• Creating new value: New marketplaces, industries, and business models will emerge (e.g. “as a Service” business models).
  • Mitigating risks associated with owning assets: Reduces the need for businesses to own, maintain, and manage assets.
  • Resulting in positive gains across the sales funnel: As the utilization of shared machines increases, this leads to cheaper products and services as cost per unit decreases.
  • Transitioning from CapEx to OpEx: Companies can hire/lease out equipment based on specific needs and planned production cycles. By saving on the large upfront investment cost of purchasing machines outright, new businesses can participate as a result of reduced barriers to entry.
  • Strengthening workforce and output: With a shortage of skilled workers and increasing complexity, IoT and complementary technologies can support employees in working on machines.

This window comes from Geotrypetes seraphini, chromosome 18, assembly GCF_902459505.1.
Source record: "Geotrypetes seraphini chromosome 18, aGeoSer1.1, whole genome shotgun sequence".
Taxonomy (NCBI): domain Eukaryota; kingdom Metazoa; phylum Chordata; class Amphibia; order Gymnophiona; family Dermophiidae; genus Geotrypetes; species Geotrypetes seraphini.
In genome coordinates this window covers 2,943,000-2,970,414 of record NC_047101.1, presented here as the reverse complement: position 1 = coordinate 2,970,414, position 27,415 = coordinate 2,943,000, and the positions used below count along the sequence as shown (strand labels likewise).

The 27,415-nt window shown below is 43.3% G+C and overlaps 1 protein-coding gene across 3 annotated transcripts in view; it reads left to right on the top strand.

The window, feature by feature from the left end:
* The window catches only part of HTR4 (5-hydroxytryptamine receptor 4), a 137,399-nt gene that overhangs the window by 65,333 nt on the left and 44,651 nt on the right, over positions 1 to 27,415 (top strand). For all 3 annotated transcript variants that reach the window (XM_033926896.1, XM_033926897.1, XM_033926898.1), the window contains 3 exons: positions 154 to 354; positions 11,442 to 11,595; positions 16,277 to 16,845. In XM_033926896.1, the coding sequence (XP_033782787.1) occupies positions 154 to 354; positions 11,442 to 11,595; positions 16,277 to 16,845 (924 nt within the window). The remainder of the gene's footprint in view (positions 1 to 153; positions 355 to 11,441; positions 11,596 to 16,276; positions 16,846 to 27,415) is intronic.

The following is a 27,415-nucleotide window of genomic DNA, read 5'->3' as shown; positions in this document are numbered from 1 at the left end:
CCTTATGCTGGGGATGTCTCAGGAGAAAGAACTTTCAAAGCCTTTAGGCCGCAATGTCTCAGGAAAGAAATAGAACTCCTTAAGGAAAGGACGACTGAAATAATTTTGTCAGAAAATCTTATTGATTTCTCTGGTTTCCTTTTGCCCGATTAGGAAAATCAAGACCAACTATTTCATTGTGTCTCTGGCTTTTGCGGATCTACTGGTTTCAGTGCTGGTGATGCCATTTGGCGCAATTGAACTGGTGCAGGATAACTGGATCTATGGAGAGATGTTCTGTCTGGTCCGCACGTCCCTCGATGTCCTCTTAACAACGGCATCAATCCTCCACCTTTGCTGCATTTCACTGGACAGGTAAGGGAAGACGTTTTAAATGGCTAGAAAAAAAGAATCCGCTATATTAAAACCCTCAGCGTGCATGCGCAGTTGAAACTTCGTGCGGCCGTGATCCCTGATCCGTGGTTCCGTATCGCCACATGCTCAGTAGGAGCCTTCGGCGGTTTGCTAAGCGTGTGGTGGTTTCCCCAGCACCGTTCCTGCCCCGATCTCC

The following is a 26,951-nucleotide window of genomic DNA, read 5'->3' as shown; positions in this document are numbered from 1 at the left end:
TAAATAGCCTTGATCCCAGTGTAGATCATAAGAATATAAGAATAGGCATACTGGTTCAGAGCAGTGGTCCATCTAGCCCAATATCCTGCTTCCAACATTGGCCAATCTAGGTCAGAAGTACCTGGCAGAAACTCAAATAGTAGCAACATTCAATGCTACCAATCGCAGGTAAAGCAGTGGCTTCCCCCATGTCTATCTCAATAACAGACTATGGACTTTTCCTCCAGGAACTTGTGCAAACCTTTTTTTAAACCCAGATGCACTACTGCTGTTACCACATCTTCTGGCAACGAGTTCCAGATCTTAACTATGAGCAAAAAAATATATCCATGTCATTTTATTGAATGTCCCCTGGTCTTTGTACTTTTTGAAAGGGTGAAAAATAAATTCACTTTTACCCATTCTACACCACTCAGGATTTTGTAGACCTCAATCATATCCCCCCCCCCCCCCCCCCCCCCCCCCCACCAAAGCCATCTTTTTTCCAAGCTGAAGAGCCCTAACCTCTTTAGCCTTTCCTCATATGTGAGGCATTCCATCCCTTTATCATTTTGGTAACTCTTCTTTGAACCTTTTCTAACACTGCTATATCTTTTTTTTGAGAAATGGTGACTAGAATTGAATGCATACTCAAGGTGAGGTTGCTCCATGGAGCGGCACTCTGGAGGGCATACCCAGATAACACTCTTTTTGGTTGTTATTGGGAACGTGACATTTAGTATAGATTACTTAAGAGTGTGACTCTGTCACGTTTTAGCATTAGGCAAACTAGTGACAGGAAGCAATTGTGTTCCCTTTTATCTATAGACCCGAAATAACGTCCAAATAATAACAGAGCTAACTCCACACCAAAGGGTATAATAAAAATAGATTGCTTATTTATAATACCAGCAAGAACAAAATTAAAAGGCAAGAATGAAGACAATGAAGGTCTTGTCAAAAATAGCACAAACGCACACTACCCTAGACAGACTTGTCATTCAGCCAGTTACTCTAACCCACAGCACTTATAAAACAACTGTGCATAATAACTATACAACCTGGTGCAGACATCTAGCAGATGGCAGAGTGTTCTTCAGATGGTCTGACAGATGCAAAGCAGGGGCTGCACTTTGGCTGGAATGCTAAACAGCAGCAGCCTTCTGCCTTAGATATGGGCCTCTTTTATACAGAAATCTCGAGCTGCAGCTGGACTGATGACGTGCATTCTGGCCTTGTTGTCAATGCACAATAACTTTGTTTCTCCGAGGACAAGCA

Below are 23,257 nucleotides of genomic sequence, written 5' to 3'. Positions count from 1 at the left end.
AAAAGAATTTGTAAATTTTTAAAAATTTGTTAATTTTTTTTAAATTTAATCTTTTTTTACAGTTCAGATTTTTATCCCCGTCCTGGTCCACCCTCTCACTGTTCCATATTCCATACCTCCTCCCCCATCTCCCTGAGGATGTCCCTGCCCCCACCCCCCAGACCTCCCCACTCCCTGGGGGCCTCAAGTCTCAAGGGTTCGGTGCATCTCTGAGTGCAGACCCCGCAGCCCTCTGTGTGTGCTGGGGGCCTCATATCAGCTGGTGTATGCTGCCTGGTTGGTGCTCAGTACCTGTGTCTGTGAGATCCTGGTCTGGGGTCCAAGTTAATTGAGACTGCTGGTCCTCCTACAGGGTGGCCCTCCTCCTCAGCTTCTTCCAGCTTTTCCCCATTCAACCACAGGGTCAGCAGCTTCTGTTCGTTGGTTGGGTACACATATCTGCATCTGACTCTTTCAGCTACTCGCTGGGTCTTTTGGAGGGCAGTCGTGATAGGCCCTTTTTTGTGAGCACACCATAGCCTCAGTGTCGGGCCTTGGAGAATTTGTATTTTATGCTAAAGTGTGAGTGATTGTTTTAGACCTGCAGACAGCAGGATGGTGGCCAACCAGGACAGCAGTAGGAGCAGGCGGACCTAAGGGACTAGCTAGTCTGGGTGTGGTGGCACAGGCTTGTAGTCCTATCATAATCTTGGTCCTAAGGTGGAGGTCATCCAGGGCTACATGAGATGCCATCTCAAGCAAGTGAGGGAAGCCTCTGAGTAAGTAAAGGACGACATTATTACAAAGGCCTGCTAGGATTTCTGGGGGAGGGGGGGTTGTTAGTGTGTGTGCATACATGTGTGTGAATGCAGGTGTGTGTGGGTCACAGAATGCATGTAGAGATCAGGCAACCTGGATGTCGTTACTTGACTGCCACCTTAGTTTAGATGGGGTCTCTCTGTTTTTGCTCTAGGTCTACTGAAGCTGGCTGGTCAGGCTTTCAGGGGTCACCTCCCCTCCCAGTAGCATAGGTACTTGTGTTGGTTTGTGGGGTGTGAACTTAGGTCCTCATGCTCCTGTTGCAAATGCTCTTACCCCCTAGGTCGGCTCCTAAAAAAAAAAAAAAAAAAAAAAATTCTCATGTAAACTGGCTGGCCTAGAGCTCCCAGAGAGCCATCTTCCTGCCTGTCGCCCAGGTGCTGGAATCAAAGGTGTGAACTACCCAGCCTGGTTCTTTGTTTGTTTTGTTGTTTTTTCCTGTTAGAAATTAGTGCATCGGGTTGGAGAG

• Increasing transparency through data: The adoption of smart sensors enables companies to strengthen their domain knowledge to satisfy consumer needs and improve on sustainable business practices.

Machines Enable the World of Tomorrow

The future of the Machine Economy can be divided into two forthcoming scenarios.

Decentralized Autonomous Organizations (DAOs)

DAOs tackle the age-old problem of governance and are designed to operate without human oversight by using a model underpinned by a network of smart contracts on a blockchain (e.g., Ethereum). In business, we will likely see many more DAOs emerge in smart property management, autonomous vehicles, and financial services to enable companies to automate parts of their business to achieve rapid scalability without sacrificing the quality of service.